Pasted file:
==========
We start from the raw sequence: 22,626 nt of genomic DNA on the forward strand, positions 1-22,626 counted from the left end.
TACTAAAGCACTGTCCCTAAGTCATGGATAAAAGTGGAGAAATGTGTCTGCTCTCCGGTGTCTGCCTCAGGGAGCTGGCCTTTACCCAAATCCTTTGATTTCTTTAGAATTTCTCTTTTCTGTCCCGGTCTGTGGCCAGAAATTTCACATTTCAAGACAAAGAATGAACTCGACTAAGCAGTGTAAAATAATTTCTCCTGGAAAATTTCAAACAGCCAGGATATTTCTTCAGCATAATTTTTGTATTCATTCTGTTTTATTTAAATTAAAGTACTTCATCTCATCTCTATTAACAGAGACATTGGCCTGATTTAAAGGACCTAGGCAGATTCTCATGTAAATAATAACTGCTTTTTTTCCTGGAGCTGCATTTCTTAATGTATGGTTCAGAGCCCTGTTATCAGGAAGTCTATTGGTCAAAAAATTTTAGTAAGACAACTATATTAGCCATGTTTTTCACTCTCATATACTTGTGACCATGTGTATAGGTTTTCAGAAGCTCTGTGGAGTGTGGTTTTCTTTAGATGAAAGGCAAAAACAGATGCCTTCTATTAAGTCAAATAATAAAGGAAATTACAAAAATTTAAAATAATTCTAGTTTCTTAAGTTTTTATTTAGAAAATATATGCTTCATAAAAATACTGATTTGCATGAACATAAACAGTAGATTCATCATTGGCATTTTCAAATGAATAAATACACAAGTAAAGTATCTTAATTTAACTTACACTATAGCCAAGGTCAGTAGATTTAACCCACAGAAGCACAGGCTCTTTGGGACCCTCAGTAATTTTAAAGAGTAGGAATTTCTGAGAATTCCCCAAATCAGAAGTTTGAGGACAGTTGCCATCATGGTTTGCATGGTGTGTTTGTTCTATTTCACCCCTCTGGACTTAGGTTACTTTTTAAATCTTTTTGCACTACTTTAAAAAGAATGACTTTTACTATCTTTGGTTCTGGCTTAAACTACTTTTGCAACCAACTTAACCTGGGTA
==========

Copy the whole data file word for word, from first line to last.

We start from the raw sequence: 22,626 nt of genomic DNA on the forward strand, positions 1-22,626 counted from the left end.
TACTAAAGCACTGTCCCTAAGTCATGGATAAAAGTGGAGAAATGTGTCTGCTCTCCGGTGTCTGCCTCAGGGAGCTGGCCTTTACCCAAATCCTTTGATTTCTTTAGAATTTCTCTTTTCTGTCCCGGTCTGTGGCCAGAAATTTCACATTTCAAGACAAAGAATGAACTCGACTAAGCAGTGTAAAATAATTTCTCCTGGAAAATTTCAAACAGCCAGGATATTTCTTCAGCATAATTTTTGTATTCATTCTGTTTTATTTAAATTAAAGTACTTCATCTCATCTCTATTAACAGAGACATTGGCCTGATTTAAAGGACCTAGGCAGATTCTCATGTAAATAATAACTGCTTTTTTTCCTGGAGCTGCATTTCTTAATGTATGGTTCAGAGCCCTGTTATCAGGAAGTCTATTGGTCAAAAAATTTTAGTAAGACAACTATATTAGCCATGTTTTTCACTCTCATATACTTGTGACCATGTGTATAGGTTTTCAGAAGCTCTGTGGAGTGTGGTTTTCTTTAGATGAAAGGCAAAAACAGATGCCTTCTATTAAGTCAAATAATAAAGGAAATTACAAAAATTTAAAATAATTCTAGTTTCTTAAGTTTTTATTTAGAAAATATATGCTTCATAAAAATACTGATTTGCATGAACATAAACAGTAGATTCATCATTGGCATTTTCAAATGAATAAATACACAAGTAAAGTATCTTAATTTAACTTACACTATAGCCAAGGTCAGTAGATTTAACCCACAGAAGCACAGGCTCTTTGGGACCCTCAGTAATTTTAAAGAGTAGGAATTTCTGAGAATTCCCCAAATCAGAAGTTTGAGGACAGTTGCCATCATGGTTTGCATGGTGTGTTTGTTCTATTTCACCCCTCTGGACTTAGGTTACTTTTTAAATCTTTTTGCACTACTTTAAAAAGAATGACTTTTACTATCTTTGGTTCTGGCTTAAACTACTTTTGCAACCAACTTAACCTGGGTA